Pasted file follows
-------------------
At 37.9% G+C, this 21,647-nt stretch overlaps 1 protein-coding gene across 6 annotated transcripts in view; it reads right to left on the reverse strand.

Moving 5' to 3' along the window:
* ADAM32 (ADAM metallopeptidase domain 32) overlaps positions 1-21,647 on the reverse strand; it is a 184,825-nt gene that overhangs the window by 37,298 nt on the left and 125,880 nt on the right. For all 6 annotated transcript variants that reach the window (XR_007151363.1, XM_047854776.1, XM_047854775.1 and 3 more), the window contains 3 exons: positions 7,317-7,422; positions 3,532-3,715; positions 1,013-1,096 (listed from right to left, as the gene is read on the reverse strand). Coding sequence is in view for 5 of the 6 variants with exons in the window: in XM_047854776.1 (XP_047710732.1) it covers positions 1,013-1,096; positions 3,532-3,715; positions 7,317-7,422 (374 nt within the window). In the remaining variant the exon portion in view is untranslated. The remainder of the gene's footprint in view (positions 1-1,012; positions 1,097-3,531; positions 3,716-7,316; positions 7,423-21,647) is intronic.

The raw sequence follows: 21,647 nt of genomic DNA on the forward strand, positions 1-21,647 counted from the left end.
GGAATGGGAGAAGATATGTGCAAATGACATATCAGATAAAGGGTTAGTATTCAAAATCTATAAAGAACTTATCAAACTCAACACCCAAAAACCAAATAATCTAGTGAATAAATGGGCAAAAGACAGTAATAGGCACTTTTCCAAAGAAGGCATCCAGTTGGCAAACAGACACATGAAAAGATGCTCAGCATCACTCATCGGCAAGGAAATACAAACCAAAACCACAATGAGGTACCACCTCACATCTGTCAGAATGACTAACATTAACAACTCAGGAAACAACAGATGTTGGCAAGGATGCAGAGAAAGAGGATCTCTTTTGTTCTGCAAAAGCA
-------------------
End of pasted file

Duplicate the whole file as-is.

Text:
At 37.9% G+C, this 21,647-nt stretch overlaps 1 protein-coding gene across 6 annotated transcripts in view; it reads right to left on the reverse strand.

Moving 5' to 3' along the window:
* ADAM32 (ADAM metallopeptidase domain 32) overlaps positions 1-21,647 on the reverse strand; it is a 184,825-nt gene that overhangs the window by 37,298 nt on the left and 125,880 nt on the right. For all 6 annotated transcript variants that reach the window (XR_007151363.1, XM_047854776.1, XM_047854775.1 and 3 more), the window contains 3 exons: positions 7,317-7,422; positions 3,532-3,715; positions 1,013-1,096 (listed from right to left, as the gene is read on the reverse strand). Coding sequence is in view for 5 of the 6 variants with exons in the window: in XM_047854776.1 (XP_047710732.1) it covers positions 1,013-1,096; positions 3,532-3,715; positions 7,317-7,422 (374 nt within the window). In the remaining variant the exon portion in view is untranslated. The remainder of the gene's footprint in view (positions 1-1,012; positions 1,097-3,531; positions 3,716-7,316; positions 7,423-21,647) is intronic.

The raw sequence follows: 21,647 nt of genomic DNA on the forward strand, positions 1-21,647 counted from the left end.
GGAATGGGAGAAGATATGTGCAAATGACATATCAGATAAAGGGTTAGTATTCAAAATCTATAAAGAACTTATCAAACTCAACACCCAAAAACCAAATAATCTAGTGAATAAATGGGCAAAAGACAGTAATAGGCACTTTTCCAAAGAAGGCATCCAGTTGGCAAACAGACACATGAAAAGATGCTCAGCATCACTCATCGGCAAGGAAATACAAACCAAAACCACAATGAGGTACCACCTCACATCTGTCAGAATGACTAACATTAACAACTCAGGAAACAACAGATGTTGGCAAGGATGCAGAGAAAGAGGATCTCTTTTGTTCTGCAAAAGCA